Really, re-read this paragraph. If I were her kids, I’d be kind of crushed or in some sort of therapy. On one hand, billionaire mom couldn’t be fulfilled raising children. One more child or a child spaced less than three years apart would have ruined her perfect life. No, that was just beneath her abilities to simply be a mom or a mom of four. Then there’s the other hand where mom’s talking about her sex life. Ick.
In the decade and a half since Bill and I started our foundation, I’ve heard from women all over the world about how important contraceptives are to their ability to take charge of their futures. When women are able to plan their pregnancies around their goals for themselves and their families, they are also better able to finish their education, earn an income, and fully participate in their communities.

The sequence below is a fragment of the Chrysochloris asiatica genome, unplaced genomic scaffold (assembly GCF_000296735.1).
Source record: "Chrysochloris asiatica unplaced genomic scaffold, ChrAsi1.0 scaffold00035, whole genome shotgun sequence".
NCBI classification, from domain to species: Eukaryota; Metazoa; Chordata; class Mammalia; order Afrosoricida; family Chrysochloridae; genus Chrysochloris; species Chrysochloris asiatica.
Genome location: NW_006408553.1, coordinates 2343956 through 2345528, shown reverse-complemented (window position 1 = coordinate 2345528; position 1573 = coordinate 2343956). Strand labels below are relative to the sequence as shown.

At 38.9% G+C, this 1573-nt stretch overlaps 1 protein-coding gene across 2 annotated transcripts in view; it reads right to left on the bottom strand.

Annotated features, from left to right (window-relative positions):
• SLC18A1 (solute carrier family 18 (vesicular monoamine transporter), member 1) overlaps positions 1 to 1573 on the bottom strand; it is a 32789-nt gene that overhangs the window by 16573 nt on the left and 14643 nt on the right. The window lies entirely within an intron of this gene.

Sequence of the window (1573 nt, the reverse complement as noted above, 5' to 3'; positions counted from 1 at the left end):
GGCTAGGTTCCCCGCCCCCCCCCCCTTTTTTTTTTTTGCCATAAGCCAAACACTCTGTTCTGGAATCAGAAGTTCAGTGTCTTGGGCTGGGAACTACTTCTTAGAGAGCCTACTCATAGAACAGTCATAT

Listen, Melinda, I can tell you that children, the ones you put first and love with all of your heart (at least I do), make me fully participate in my community.
Interestingly enough, these women are not really taking charge of their futures, are they? Instead, they’re giving into peer pressure, from you, Melinda, and women like you. They’re taking a pill, slapping on a piece of latex, putting in a sponge, etc., and this more often than not ruins their future. Why? So they can keep up with the Joneses (or the Gateses) and “be fulfilled” apparently in ways those nasty children prevent.
My gosh! We sit around and wonder why there’s child abuse, human trafficking, etc. Get a clue! Children are not the enemy, and yet, that’s really all we’ve heard in the last 50 years or so. Bravo! You reap what you sow, people. Wake up!